Acta Physiologiae Plantarum

, Volume 32, Issue 2, pp 235–244 | Cite as

Water relations and chlorophyll fluorescence responses of two leguminous trees from the Caatinga to different watering regimes

  • Bruna D. Souza
  • Marcos V. Meiado
  • Bruno M. Rodrigues
  • Mauro G. SantosEmail author
Original Paper


Leguminous species, Piptadenia moniliformes (Benth.) and Trischidium molle (Benth.) H. E. Ireland, both prevalent in the Caatinga vegetation, were submitted to varying watering regimes under greenhouse conditions. In experiment I, 60-day-old P. moniliformes plants were maintained under suspended irrigation for 12 days. Assessment on day 12 of drought revealed that leaf relative water content decreased to 40% and stomatal conductance and transpiration were also strongly diminished. Apparent electron transport rate (ETR) and photochemical quenching (qP) values were reduced by water deficit treatment compared to controls, while non-photochemical quenching (NPQ) increased; however, the basal values were recovered in moisturized plants when analyzed after 48 h of rewatering. In experiment II, T. molle plants were watered once (1 ×), 3 (3 ×) or 5 times (5 ×) per week, up to day 65 after emergence. Chlorophyll a, chlorophyll b and carotenoid contents were reduced in the 3 × and 5 × watering treatments. Photosystem II maximum efficiency (F v/F m′), ETR and qP values strongly decreased when drainage frequency and NPQ values were increased. Observation verified that chlorophyll fluorescence is a suitable tool for evaluating the developmental characteristics of the arboreal leguminous species studied. Analysis of the data obtained suggest that plant tolerance to the dry climate conditions of the Caatinga ecosystem is directly associated with fast physiological adaptation to water deficit, by accumulating biomass in the root system in detriment to the shoots. The data presented contribute to further understanding the developmental and physiological mechanisms that enable plant adaptation to dry climates and, particularly, to the unique dry environmental conditions of the Caatinga region.


Arid environmental Drought tolerance Stomatal conductance Transpiration 



The authors M.V. Meiado and B.R.M. Rodrigues are grateful to the Conselho Nacional de Desenvolvimento Científico e Tecnológico (CNPq) for the scholarships.


  1. Baker NR, Rosenqvist E (2004) Applications of chlorophyll fluorescence can improve crop production strategies: an examination of future possibilities. J Exp Bot 55:1607–1621. doi: 10.1093/jxb/erh196 CrossRefPubMedGoogle Scholar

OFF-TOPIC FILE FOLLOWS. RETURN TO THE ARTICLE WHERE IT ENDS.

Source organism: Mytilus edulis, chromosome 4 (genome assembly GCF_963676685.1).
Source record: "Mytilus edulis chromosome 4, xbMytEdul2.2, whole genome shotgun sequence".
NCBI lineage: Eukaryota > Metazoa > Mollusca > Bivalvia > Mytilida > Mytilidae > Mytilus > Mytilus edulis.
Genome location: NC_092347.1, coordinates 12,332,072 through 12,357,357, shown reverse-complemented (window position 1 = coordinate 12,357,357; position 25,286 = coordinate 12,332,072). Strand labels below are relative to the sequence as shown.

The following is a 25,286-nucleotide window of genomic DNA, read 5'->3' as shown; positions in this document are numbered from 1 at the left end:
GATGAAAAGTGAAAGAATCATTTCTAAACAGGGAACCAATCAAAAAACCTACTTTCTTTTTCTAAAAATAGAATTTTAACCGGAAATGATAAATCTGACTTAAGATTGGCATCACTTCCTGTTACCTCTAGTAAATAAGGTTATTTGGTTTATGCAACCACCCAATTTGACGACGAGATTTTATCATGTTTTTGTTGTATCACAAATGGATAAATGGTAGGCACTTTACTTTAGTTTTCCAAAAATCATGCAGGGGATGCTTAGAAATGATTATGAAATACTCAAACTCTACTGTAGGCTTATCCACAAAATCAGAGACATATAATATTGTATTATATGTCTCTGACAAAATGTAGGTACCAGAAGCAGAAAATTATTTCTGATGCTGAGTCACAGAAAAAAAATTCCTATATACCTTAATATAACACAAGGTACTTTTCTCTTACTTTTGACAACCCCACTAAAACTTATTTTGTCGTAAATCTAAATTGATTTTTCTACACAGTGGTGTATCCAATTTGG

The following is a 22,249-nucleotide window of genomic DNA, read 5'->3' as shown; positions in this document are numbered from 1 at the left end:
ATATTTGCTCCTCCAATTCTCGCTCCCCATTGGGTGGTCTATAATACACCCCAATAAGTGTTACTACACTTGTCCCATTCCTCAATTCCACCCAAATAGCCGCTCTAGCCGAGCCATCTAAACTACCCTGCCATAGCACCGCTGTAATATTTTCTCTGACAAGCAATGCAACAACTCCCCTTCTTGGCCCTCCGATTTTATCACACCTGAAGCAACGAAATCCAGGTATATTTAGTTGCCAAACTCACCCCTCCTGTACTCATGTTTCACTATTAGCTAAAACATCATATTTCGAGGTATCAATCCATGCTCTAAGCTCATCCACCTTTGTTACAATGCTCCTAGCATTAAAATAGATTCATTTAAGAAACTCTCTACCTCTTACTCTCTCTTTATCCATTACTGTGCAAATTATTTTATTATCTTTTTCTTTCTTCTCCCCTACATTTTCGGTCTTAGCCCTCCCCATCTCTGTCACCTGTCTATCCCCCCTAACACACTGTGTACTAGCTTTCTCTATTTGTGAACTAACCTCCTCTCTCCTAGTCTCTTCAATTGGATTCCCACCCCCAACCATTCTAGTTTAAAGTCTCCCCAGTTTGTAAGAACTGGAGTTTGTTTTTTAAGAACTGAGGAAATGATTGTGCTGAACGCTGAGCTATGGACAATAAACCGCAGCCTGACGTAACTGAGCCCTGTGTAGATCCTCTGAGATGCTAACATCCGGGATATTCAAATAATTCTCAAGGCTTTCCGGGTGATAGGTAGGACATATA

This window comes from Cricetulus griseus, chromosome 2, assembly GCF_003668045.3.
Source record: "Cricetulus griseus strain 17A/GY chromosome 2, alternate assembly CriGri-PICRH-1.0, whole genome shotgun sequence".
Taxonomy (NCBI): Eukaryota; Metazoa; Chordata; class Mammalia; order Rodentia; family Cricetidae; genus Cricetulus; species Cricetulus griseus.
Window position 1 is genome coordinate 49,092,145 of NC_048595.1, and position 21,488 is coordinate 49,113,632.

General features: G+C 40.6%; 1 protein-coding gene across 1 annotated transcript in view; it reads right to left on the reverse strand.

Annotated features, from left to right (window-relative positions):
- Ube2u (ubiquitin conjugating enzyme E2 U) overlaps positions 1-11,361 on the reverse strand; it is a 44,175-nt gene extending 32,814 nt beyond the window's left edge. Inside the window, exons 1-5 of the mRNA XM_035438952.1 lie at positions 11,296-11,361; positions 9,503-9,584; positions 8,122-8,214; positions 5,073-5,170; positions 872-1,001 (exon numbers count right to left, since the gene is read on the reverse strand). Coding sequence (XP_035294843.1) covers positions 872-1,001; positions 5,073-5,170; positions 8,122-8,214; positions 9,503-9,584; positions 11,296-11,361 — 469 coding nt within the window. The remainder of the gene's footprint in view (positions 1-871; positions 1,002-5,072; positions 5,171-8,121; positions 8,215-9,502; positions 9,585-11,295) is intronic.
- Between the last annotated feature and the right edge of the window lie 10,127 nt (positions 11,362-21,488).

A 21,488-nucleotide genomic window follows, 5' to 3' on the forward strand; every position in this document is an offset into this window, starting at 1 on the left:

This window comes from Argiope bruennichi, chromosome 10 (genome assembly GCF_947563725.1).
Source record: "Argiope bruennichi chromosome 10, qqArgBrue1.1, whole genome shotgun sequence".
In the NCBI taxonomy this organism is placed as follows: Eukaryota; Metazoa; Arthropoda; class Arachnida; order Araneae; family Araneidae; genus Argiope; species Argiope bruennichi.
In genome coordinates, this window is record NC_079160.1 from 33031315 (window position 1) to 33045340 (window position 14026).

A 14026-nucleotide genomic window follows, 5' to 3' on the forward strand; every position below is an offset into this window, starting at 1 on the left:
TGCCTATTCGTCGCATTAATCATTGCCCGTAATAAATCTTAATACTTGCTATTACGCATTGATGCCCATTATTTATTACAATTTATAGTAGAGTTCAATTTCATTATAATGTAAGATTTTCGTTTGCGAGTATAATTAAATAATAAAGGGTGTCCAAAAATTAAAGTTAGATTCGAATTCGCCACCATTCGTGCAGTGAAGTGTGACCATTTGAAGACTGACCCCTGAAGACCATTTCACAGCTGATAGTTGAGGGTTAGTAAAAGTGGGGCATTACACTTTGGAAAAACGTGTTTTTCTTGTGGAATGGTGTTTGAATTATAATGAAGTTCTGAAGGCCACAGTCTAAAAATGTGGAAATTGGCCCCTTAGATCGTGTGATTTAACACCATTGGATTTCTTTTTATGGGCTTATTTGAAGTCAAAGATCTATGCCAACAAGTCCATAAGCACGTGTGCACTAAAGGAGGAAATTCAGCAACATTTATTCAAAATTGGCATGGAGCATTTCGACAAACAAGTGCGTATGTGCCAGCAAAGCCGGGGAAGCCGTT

2. Barbosa DCA, Barbosa MCA, Lima LCM (2003) Fenologia de espécies lenhosas da Caatinga. In: Leal IR, Tabarelli M, Silva JMC (eds) Ecologia e Conservação da Caatinga. Universitária da UFPE, Recife, pp 657–693Google Scholar
  3. Barrs HD, Weatherley PE (1962) A re-examination of the relative turgidity technique for estimating water deficits in leaves. Aust J Biol Sci 15:413–428Google Scholar
  4. Blaikie SJ, Chacko EK (1998) Sap flow, leaf exchange and chlorophyll fluorescence of container-grown cashew (Anacardium occidentale L.) trees subjected to repeated cycles of soil drying. Aust J Exp Agric 38:305–311. doi: 10.1071/EA97124 CrossRefGoogle Scholar
  5. Björkman O, Powles SB (1984) Inhibition of photosynthetic reactions under water stress: interaction with light level. Planta 161:490–504. doi: 10.1007/BF00407081 CrossRefGoogle Scholar
  6. Bolhar-Nordenkampf HR, Long SP, Baker NR, Öquist G, Schreiber U, Lechner EG (1989) Chlorophyll fluorescence as probe of the photosynthetic competence of leaves in the field: a review of current instrument. Funct Ecol 3:497–514CrossRefGoogle Scholar
  7. Cabral EL, Barbosa DCA, Simabukuro EA (2004) Growth of young plants of Tabebuia aurea (Manso) Benth. & Hook. f. ex S. Moore under water stress. Acta Bot Bras 18:241–251. doi: 10.1590/S0102-33062004000200004 CrossRefGoogle Scholar
  8. Chaves MM, Pereira JS, Maroco J, Rodrigues ML, Ricardo CPP, Osório ML, Carvalho I, Faria T, Pinheiro C (2002) How plants cope with water stress in the field. Photosynthesis and growth. Ann Bot 89:907–916. doi: 10.1093/aob/mcf105 Google Scholar
  9. Cornic G, Massacci A (1996) Leaf photosynthesis under drought stress. In: Baker NR (ed) Photosynthesis and the environment. series advances in photosynthesis, vol 5. Kluwer Academic Publishers, Dordrecht, pp 347–366Google Scholar